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Third Perek, First Mishna

Expanded Translation

In what cases do we state all the rules in the last two perokim of birds that become mingled? Where the Kohain asked for instruction before bringing any korbonos. However, if the Kohain did not consult, but rather brought all the birds as korbonos, which of the korbonos would be kosher? When each woman gave an equal number of pairs, for instance this woman gave the Kohain one kain, and the other woman one kain, this woman gave two kinim, and the other two kinim, or this woman gave three kinim and the other three kinim, and the women's birds became mingled, if he brought them all as Olos at the upper part of the Mizbayach half are kosher and half are possul. If the Kohain brought all of them as Chato'os at the lower part of the Mizbayach half are kosher and half are possul.

Example of the Case of the Mishna

One or more pairs of birds (kinim stumos) belonging to Rochel mingled with an equal number of Leah's birds. For example, Rochel and Leah each have three kinim stumos -- a total of twelve birds. The Kohain mistakenly thought that the birds were all Chato'os or all Olos and offered them accordingly.


If all the birds were brought as Chato'os each woman fulfilled her obligation to bring Chato'os. That is, half of each woman's birds were brought properly. None of the Olos were brought. If all were brought as Olos the result is analogous.


If the original birds were all brought as Chato'os, each woman brings three additional birds as Olos. If the original birds were all brought as Olos, then the additional birds are brought as Chato'os.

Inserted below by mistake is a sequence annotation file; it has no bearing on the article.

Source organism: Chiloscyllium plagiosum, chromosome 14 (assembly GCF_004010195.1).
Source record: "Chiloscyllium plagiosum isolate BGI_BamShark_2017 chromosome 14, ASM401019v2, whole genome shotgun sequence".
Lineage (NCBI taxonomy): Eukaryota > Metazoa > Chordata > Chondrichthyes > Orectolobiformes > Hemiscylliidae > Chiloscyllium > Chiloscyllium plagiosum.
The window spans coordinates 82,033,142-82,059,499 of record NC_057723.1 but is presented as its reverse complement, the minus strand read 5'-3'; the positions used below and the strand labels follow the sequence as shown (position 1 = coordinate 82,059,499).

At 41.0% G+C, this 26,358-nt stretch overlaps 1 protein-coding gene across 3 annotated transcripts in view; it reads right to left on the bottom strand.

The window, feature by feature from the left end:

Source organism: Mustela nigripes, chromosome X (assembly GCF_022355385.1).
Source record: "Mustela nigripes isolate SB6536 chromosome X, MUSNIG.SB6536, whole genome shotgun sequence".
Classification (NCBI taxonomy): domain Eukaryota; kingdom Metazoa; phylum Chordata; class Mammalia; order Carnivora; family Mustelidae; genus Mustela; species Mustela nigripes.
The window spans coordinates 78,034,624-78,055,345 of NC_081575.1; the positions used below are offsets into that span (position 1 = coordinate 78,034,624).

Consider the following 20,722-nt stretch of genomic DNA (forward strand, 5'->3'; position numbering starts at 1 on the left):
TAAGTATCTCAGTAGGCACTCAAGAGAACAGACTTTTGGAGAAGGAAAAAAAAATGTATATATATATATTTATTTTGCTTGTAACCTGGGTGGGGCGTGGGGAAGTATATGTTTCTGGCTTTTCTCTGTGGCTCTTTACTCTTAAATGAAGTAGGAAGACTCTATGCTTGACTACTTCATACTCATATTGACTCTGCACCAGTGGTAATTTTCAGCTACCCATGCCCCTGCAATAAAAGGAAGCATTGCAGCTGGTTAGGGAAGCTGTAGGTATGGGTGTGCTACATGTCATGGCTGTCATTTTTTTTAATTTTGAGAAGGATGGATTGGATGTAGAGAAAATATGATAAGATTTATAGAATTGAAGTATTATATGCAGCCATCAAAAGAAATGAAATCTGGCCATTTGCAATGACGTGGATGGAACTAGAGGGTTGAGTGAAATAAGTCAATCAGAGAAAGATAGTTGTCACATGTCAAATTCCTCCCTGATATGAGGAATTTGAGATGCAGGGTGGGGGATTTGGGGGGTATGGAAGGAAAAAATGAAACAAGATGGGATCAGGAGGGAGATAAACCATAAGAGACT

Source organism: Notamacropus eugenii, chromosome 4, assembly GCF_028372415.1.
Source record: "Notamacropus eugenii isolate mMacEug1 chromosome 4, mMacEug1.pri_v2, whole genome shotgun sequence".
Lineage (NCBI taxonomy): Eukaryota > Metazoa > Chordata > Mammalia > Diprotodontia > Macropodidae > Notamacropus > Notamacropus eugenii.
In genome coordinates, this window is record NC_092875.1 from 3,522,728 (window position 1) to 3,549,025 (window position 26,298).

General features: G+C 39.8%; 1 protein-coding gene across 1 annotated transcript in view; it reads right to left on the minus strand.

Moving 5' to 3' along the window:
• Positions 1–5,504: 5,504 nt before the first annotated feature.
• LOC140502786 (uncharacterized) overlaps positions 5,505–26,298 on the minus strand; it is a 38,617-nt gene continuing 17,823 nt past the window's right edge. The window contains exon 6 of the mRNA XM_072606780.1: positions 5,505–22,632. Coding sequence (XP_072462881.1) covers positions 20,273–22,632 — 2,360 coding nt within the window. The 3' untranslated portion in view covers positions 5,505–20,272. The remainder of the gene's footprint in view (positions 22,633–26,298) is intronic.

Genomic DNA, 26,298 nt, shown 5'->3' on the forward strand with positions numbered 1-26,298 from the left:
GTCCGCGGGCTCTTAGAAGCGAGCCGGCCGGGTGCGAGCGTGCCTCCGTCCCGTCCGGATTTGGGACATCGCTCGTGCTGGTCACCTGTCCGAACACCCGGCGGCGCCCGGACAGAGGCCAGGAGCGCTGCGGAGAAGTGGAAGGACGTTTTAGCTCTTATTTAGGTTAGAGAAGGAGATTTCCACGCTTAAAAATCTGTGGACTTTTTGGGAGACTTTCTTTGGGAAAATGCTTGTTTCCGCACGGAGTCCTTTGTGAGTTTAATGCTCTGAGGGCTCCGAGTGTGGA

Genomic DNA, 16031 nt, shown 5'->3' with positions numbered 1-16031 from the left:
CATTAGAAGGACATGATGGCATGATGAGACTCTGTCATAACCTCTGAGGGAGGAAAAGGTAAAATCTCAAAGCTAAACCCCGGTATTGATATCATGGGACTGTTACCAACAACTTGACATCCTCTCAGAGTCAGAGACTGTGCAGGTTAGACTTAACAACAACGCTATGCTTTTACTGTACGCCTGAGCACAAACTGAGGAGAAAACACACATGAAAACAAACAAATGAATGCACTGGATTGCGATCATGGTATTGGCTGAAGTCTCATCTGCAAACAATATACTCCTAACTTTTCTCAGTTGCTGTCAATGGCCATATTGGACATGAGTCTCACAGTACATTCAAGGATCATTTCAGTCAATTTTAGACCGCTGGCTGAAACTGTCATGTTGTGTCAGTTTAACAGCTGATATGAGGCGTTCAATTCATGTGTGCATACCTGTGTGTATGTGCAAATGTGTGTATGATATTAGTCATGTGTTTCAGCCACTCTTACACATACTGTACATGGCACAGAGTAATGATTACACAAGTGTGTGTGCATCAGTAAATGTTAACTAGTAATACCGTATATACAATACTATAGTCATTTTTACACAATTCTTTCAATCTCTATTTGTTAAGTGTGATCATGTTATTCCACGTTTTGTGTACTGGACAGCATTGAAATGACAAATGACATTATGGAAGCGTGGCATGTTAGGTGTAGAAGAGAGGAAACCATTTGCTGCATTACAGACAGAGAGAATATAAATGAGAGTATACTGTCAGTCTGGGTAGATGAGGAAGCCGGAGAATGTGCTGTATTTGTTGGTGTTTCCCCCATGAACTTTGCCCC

Expanded Translation

If the Kohain brought half of them at the upper part as Olos and half at the lower part as Chato'os, of those brought as Olos at the upper part, half are kosher and half are possul. And of those brought as Chato'os at the lower part, half are kosher and half are possul.

Example of the Case of the Mishna

Rochel's kinim stumos became mixed with an equal number of Leah's kinim stumos as in the previous case. For example, Rochel and Leah each had three kinim stumos. The Kohain mistakenly brought half as Chato'os and half as Olos. (The correct disposition is given in the first Perek, third Mishna.)

Result in the Worst Case

We do not know whose birds were brought as Chato'os and whose as Olos. In the worst case, all six Chato'os came from Rochel's group and all six Olos from Leah's. If this happened, three of Rochel's birds count as Chato'os, and three of Leah's birds count as Olos. The other six birds were not valid korbonos. [Diagram 34]


It is possible that fewer than six birds were invalid. For example, of the six Chato'os the Kohain brought, two might have belonged to Rochel and four to Leah. The Olos would then have been four of Rochel's birds and two of Leah's. Rochel has satisfied her obligation to bring all three of her Chato'os and two of her Olos. She has one Olah left to bring. Leah, similarly, has one Chatos left to bring.

It will never be known, of course, whether the true outcome of the Kohain's actions was the worst case described in the result above, the example described in this comment, or some other outcome. Therefore all Chato'os and Olos that the women remain obligated to bring are sfaykos, they are required because of uncertainty.

When an Olah is brought for an uncertain obligation, the owner stipulates that the bird should be a voluntary korbon if, in fact, he is under no obligation. An Olah may always be brought voluntarily, as an Olas nedova.

A Chatos, however, may not be brought voluntarily. Therefore, the type of stipulation made for the Olos is not available when a Chatos is brought for a sofaik. Nevertheless, in some cases one may bring a bird, though not an animal, when the obligation to bring the Chatos is a sofaik, as discussed in the appendix.


Each woman must bring three Olos to replace the three Olos she might be missing. However, each brings only one Chatos, because of the limitation on bringing Chato'os when the obligation is in doubt. They may also bring their birds jointly. See the appendix.

Text © 1997 Rabbi Menachem Moshe Oppen and Project Genesis, Inc.

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